Emma Watson's new film Colonia premiered at the Toronto International Film Festival, and it's clear to me after seeing it this morning that Watson is still waiting for her great post-Potter role. Watson plays Lena, a flight attendant in 1973 whose boyfriend, Daniel (Daniel Brühl), is protesting on behalf of Chile's then president, Salvador Allende. At the outset of the movie, everything is lovey dovey between the two — they snuggle and take sexy photos of each other — but then Augusto Pinochet stages his coup, and Daniel is taken by Pinochet's forces to the Colonia Dignidad center to be tortured. Lena decides that instead of giving up on Daniel she’s going to join Pinochet's cult herself. Naturally, she doesn't whisk him away immediately, and is subjected to the group's brutality.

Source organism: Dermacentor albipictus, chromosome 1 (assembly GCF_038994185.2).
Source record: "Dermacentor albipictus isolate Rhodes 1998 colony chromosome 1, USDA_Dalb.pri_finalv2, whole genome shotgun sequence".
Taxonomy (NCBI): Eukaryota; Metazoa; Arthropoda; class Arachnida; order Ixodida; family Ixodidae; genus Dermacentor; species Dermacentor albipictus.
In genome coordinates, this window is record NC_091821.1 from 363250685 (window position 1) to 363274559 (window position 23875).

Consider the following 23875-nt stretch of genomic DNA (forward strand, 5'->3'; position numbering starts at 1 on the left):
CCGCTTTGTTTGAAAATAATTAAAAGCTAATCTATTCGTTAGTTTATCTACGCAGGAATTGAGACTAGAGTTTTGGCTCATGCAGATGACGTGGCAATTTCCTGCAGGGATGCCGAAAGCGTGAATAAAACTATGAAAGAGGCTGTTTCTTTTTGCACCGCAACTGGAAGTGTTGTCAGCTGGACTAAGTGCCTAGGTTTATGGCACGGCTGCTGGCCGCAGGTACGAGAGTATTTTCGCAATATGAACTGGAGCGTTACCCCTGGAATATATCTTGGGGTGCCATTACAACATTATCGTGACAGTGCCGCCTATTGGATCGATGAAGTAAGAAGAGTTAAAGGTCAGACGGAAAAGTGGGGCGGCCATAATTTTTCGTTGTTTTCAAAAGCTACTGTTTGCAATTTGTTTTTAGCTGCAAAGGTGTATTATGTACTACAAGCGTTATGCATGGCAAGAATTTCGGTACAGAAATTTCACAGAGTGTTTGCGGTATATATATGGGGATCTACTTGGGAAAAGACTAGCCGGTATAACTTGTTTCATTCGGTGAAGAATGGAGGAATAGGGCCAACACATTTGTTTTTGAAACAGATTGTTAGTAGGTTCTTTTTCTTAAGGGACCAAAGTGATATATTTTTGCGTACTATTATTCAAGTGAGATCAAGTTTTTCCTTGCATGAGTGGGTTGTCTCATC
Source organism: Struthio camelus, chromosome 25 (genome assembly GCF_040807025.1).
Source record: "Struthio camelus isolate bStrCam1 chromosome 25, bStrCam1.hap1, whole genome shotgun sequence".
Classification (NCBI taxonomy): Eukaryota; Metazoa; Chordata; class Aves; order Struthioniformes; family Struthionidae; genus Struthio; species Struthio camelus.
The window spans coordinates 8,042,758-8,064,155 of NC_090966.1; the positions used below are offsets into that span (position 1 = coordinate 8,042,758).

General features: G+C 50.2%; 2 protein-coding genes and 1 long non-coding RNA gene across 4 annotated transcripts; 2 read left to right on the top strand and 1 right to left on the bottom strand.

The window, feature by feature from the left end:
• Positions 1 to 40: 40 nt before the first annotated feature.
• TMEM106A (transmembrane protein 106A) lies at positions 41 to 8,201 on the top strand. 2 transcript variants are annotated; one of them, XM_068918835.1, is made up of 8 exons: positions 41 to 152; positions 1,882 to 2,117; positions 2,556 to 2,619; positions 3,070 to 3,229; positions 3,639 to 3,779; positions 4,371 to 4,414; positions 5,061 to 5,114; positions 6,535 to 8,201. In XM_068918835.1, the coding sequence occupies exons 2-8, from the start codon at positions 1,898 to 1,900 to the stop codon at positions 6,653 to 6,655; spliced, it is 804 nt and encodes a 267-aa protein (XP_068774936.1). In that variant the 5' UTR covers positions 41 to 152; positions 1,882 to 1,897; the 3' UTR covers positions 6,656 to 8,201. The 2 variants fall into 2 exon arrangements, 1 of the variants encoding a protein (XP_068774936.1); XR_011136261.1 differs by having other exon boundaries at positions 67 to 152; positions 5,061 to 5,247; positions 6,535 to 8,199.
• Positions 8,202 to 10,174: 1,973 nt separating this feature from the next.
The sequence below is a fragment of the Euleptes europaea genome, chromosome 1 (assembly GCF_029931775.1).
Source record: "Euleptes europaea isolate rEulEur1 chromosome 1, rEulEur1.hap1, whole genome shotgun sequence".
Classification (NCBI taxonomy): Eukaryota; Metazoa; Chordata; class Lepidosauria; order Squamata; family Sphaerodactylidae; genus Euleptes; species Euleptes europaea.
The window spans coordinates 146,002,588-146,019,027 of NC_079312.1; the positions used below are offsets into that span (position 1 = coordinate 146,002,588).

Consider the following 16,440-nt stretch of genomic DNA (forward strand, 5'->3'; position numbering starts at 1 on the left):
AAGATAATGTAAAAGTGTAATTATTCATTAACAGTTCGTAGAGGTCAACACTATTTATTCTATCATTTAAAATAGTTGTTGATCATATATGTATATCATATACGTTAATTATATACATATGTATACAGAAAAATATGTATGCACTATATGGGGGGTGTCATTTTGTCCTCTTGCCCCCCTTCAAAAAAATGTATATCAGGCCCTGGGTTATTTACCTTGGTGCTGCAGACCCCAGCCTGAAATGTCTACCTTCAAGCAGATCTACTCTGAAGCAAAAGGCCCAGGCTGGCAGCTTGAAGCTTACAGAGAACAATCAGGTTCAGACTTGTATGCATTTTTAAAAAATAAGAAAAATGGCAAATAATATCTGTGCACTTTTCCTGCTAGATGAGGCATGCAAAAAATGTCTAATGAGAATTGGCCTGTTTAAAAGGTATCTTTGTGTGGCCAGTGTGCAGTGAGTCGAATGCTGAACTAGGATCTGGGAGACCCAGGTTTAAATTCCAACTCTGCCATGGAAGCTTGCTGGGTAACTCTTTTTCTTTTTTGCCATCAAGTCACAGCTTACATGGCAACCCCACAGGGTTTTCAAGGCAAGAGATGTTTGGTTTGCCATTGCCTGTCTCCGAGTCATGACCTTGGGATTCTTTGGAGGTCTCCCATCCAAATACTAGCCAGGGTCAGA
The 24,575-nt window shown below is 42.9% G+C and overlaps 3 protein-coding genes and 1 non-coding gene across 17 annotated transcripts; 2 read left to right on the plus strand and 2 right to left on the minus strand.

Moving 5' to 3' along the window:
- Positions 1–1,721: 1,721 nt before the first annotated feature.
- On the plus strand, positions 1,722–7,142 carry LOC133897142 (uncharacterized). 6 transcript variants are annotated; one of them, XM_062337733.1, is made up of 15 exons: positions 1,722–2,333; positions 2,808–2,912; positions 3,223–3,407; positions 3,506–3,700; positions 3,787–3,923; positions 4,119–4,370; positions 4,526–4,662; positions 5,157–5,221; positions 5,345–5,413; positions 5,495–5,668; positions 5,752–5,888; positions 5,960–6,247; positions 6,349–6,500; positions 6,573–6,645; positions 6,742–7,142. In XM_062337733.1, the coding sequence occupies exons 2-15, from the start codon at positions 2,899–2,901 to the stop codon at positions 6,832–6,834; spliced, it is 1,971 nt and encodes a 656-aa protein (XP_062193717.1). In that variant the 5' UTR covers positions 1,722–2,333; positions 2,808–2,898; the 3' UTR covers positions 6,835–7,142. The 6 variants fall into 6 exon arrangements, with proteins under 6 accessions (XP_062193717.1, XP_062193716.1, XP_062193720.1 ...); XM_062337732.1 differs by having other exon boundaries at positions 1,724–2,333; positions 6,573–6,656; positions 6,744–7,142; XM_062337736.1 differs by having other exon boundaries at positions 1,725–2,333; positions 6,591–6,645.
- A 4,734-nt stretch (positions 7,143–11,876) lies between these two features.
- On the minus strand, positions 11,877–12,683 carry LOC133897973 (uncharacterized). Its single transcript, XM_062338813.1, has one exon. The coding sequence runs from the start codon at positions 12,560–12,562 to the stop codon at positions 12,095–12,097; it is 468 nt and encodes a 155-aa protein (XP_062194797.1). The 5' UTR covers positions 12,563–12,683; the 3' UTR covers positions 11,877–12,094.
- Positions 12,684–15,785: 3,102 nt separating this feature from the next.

The problem with the film is its lack of details. We barely learn anything about Lena and Daniel. Sure, they are in love, but why do they have such a strong connection? Why is she willing to risk everything for him? He is political, but we don't really know where his ideals come from. Despite it being a historical film I felt like I could have been watching really any people-escape-cult thriller, rather than one rooted in a true story about a despicable place. By the time it finished and the true facts about Colonia Dignidad flash on the screen, I wished I had come away from the film having learned more. Reception at TIFF has not been kind: The Hollywood Reporter, for instance, eviscerated the film in its review. The movie came into the festival without U.S. distribution, so it's unclear when audiences will get to see it. For now, see the trailer below, which does a better job at creating suspense than the movie does.